12. Gonadal cell surface receptor for plasma retinol-binding protein

    International Nuclear Information System (INIS)

    Krishna Bhat, M.; Cama, H.R.

    1979-01-01

    A specific membrane receptor for plasma retinol-binding protein has been demonstrated in testicular cells. Prealbumin-2 did not show any specific binding to the membrane. The affinity of retinol-binding protein for receptor drastically decreases upon delivery of retinol and the retinol-binding protein does not enter the cell. The mechanism of delivery of retinol to the target cell by plasma retinol-binding protein has been investigated. The process involves two steps; direct binding of retinol-binding protein to the receptor and uptake of retinol by the target cell with a concomitant drastic reduction in the affinity of the retinol-binding protein to the receptor. Probably the second step of the process needs a cytosolic factor, possibly the cellular retinol-binding protein or an enzyme. The binding of retinol-binding protein to the receptor is saturable and reversible. The interaction shows a Ksub(d) value of 2.1x10 -10 . The specific binding of a retinol-binding protein with great affinity has been employed in the development of a method for radioassay of the receptor. The receptor level of the gonadal cell has been found to vary with the stage of differentiation. The receptor concentrations in 11-week-old birds and adult birds are comparable. Testosterone treatment of 11-week-old birds produced a substantial increase in the receptor concentration over control, while the protein content increased marginally, indicating that, probably, synthesis of the receptor is specifcally induced by testosterone during spermatogenesis, and the concentration of receptor is relatively higher before the formation of the acrosome. (Auth.)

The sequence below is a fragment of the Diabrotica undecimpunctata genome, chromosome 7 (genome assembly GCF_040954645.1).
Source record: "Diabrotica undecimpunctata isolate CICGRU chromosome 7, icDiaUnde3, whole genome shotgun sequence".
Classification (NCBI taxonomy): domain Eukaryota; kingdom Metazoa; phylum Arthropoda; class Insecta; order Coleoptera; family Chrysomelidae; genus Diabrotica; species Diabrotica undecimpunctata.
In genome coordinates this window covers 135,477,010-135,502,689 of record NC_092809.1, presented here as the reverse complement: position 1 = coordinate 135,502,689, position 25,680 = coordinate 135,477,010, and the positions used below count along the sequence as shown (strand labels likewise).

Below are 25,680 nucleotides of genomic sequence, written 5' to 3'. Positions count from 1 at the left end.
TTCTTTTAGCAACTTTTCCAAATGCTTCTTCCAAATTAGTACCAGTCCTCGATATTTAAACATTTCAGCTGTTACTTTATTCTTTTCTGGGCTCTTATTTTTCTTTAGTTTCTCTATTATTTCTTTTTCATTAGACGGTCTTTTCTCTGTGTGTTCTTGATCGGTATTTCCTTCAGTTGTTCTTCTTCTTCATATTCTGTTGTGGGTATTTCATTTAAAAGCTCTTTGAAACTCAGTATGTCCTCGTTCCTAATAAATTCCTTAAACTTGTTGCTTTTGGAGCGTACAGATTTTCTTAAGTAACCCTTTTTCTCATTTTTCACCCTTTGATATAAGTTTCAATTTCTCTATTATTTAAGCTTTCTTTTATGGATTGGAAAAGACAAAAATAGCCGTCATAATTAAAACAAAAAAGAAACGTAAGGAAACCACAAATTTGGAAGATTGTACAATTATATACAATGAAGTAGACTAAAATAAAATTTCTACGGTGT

13. HIV-1 Nef binds with human GCC185 protein and regulates mannose 6 phosphate receptor recycling

    Energy Technology Data Exchange (ETDEWEB)

    Kumar, Manjeet; Kaur, Supinder; Nazir, Aamir; Tripathi, Raj Kamal, E-mail: rajkamalcdri@gmail.com

    2016-05-20